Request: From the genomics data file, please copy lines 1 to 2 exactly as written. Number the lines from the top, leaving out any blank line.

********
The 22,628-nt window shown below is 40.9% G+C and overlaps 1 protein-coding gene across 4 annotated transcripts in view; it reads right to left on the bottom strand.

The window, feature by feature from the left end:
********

The 22,628-nt window shown below is 40.9% G+C and overlaps 1 protein-coding gene across 4 annotated transcripts in view; it reads right to left on the bottom strand.

The window, feature by feature from the left end: